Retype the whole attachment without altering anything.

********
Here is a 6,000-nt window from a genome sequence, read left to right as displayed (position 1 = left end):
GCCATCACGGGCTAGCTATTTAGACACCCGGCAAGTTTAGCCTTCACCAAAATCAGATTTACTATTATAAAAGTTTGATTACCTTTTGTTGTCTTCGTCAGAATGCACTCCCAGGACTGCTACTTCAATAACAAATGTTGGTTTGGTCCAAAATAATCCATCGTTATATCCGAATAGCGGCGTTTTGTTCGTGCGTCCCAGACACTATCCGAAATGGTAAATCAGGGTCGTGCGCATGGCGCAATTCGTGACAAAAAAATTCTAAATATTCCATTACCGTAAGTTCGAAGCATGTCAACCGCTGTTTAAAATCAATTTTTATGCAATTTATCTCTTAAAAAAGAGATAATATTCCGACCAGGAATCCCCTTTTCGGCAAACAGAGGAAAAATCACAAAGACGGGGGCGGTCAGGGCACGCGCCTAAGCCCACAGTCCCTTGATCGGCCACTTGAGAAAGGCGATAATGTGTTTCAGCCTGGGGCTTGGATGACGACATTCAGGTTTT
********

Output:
Here is a 6,000-nt window from a genome sequence, read left to right as displayed (position 1 = left end):
GCCATCACGGGCTAGCTATTTAGACACCCGGCAAGTTTAGCCTTCACCAAAATCAGATTTACTATTATAAAAGTTTGATTACCTTTTGTTGTCTTCGTCAGAATGCACTCCCAGGACTGCTACTTCAATAACAAATGTTGGTTTGGTCCAAAATAATCCATCGTTATATCCGAATAGCGGCGTTTTGTTCGTGCGTCCCAGACACTATCCGAAATGGTAAATCAGGGTCGTGCGCATGGCGCAATTCGTGACAAAAAAATTCTAAATATTCCATTACCGTAAGTTCGAAGCATGTCAACCGCTGTTTAAAATCAATTTTTATGCAATTTATCTCTTAAAAAAGAGATAATATTCCGACCAGGAATCCCCTTTTCGGCAAACAGAGGAAAAATCACAAAGACGGGGGCGGTCAGGGCACGCGCCTAAGCCCACAGTCCCTTGATCGGCCACTTGAGAAAGGCGATAATGTGTTTCAGCCTGGGGCTTGGATGACGACATTCAGGTTTT